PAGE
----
/ 2 October 2020

Further Reserve Bank repo rate cut unlikely this year

Lesetja Kganyago
Lesetja Kganyago, governor of the Reserve Bank. (Simon Dawson/Bloomberg/Getty Images)

The annual consumer price inflation (CPI) rate eased back in August to 3.1% from 3.2% in July.

Prices rose by 0.2% in August as the country relaxed the lockdown restrictions, which enabled increased economic activity. 

The slight drop in inflation may provide room for the South African Reserve Bank to reduce rates further in November. The central bank kept the repo rate at 3.5% in September after it cut rates by 300 basis points earlier this year. 

The monetary policy committee said that after its September meeting the quarterly projection model indicated no further rates cut soon, but two increases may be implemented in the third and fourth quarters of 2021.

Inflation is expected to average 3.3% this year and remain below the 4.5% mid-point of the Reserve Bank’s target range for the next two years. The central bank forecasts inflation to average 3.3% this year, 4% in 2021 and 4.4% in 2022.

In an interview on Wednesday with PowerFM, the governor of the Reserve Bank, Lesetja Kganyago defended its move to cut rates as part of its Covid-19 response. While the Reserve Bank continues to observe data in real time, Kganyago said the central bank has been “aggressive” in its response to the crisis. 

Based on this, Sifiso Skenjana, the chief economist at IQ Business, says the bank is unlikely to cut rates this year.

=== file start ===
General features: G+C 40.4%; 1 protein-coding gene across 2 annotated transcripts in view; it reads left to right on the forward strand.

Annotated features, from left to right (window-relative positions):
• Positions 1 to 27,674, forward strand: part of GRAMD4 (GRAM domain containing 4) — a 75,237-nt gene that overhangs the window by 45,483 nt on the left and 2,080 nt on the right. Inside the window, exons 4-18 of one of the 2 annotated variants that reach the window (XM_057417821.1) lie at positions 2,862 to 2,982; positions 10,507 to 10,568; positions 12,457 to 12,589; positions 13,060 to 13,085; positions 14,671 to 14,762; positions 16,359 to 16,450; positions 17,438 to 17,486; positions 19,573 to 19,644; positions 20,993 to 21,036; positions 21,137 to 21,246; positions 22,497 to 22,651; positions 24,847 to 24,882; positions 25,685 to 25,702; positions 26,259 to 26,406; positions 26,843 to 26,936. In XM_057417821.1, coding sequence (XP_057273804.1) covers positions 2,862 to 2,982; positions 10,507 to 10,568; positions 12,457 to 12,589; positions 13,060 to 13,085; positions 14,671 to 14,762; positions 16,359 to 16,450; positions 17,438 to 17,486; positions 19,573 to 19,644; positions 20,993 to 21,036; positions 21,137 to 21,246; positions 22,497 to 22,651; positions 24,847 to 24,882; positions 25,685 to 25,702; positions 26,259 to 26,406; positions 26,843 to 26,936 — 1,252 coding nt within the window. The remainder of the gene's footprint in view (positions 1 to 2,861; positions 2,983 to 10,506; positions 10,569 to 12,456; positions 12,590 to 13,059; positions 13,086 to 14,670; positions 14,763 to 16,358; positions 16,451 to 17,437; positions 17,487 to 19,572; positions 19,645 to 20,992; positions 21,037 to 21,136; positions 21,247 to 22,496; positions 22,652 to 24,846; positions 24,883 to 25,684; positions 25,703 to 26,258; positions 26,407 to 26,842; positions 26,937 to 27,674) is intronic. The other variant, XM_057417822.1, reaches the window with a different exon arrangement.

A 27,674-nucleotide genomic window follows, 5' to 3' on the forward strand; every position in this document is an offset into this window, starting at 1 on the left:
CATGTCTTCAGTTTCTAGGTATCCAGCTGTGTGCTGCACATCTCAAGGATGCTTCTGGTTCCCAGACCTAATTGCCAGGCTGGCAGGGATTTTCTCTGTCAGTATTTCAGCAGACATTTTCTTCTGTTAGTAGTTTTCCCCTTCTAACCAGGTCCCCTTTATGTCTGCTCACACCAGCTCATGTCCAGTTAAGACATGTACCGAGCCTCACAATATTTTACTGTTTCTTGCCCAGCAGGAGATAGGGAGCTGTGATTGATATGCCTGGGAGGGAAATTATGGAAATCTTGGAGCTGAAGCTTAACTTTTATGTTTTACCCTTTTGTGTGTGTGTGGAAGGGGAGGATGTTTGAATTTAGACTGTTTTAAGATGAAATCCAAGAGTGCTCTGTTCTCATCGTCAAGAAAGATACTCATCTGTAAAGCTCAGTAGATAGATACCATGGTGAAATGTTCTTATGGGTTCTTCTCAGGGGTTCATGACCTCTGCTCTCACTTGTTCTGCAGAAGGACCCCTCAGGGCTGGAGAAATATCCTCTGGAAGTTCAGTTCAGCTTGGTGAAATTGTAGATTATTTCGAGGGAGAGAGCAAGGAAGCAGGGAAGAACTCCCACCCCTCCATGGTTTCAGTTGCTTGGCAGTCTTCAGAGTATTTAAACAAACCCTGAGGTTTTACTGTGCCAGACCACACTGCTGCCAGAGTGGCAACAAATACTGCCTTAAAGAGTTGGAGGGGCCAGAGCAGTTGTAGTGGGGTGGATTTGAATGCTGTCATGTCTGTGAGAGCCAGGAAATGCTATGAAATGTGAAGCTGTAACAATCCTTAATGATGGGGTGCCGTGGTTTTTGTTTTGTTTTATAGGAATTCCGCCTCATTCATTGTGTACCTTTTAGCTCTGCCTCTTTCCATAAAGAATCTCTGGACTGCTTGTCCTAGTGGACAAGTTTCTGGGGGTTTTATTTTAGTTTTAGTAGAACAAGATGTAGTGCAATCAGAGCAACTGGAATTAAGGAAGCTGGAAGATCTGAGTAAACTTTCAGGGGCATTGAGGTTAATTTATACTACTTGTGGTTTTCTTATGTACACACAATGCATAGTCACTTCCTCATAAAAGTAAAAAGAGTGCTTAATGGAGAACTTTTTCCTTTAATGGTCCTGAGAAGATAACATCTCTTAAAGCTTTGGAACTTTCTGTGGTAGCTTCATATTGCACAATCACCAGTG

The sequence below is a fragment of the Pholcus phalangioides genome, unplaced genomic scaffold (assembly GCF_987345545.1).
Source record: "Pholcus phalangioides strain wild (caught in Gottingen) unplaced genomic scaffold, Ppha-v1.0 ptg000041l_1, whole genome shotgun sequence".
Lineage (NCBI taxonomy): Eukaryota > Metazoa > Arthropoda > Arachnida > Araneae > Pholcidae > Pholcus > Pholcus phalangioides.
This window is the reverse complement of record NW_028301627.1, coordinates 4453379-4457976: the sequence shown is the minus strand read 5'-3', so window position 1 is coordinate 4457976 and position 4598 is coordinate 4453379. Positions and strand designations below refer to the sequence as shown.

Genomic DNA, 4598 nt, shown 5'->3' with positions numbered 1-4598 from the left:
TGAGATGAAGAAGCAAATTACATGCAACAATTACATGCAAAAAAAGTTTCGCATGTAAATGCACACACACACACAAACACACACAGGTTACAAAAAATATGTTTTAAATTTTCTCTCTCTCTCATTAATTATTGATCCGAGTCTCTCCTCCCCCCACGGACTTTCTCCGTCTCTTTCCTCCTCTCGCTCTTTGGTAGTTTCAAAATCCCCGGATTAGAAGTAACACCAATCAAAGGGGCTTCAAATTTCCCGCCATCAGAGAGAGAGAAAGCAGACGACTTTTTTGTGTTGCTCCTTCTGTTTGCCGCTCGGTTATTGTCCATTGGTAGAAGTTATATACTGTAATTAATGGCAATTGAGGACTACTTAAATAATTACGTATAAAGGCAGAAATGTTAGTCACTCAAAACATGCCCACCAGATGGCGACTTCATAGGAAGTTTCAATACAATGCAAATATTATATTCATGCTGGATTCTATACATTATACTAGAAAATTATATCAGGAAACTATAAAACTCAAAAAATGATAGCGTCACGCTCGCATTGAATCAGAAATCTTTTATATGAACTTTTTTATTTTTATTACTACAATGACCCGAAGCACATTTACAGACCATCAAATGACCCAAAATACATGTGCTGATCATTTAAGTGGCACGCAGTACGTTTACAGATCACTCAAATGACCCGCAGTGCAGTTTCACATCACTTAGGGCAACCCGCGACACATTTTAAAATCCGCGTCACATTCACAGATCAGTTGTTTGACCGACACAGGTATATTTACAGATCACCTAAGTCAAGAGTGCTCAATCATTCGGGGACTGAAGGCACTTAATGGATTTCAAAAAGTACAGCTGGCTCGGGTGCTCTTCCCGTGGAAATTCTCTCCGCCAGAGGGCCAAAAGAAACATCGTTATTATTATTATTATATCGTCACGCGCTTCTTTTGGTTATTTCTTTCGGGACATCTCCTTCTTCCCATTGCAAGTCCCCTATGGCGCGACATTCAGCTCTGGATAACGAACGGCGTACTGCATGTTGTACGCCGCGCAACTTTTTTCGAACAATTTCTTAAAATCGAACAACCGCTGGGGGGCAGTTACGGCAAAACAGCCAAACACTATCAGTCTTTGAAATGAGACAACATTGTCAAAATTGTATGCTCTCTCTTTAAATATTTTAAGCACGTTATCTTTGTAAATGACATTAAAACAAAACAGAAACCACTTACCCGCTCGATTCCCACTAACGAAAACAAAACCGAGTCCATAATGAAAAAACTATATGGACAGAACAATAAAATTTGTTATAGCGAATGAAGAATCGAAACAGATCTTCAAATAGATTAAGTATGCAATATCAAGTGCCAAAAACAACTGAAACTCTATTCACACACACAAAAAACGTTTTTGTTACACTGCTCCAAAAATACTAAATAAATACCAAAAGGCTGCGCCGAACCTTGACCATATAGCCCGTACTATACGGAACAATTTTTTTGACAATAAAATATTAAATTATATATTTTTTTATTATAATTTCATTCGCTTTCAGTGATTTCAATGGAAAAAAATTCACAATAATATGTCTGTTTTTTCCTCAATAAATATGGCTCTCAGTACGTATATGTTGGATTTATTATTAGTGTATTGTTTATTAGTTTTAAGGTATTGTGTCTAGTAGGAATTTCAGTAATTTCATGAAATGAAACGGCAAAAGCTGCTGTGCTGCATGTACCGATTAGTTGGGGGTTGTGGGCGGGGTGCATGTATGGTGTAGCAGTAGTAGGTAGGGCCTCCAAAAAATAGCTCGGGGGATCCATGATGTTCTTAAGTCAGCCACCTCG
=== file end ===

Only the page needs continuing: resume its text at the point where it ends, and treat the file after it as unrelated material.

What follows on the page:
“Philosophically [it] will likely be more conservative [and keep the repo rate on hold] despite the inflation showing demand-side weakness in the economy,” he says.

Although lockdown restrictions have been eased to help for the country’s battered economy to recover from the economic effects of the Covid crisis, the central bank estimates that gross domestic product (GDP) to contract by 8.2% in 2020. 

GDP is expected to grow by 3.9% in 2021 and by 2.6% in 2022, according to the Reserve Bank’s estimates. 

Considering the weak economic outlook, the Centre for Economic Development and Transformation’s Duma Gqubule said the central bank still has room to cut rates to support economic recovery. 

“We are in a depression by definition … and we can cut rates lower than what we have done,” he said. 

There is too little money chasing too much production so there can’t be inflation. If there is inflation it’s due to something else. There is no reason the rates can’t be cut to zero.” 

Statistics SA said in a statement on Wednesday that the monthly drop in inflation was largely driven by food and non-alcoholic beverages; housing and utilities; and miscellaneous goods and services. 

Transport was the most significant contributor to the 0.2% monthly increase in August, following a 1% rise in fuel prices. This was in line with the increase in oil prices at the end of July, which reached $43 a barrel. Inland, 95 octane petrol set back customers by R15.17 a litre in August, up from R15.12 in July. 

Food and non-alcoholic beverages hit a seven-month low of 3.9% in August, and contributed 0.7% to the total CPI for the month. 

This is down from 4.3% in July. Easing of the lockdown restrictions meant most items in the CPI basket, except for sports tickets, were permitted to be sold. 

In mid-August South Africa moved to lockdown level two, allowing for the sale of tobacco and alcohol, the sale of which was banned in late March when the country entered the hard lockdown. These items contribute 4.1% to the CPI basket in August. 

Big monthly increases in whiskey and wine prices pushed annual inflation for alcoholic beverages to a lockdown high of 2.9%. 

Thando Maeko is an Adamela Trust business reporter at the M&G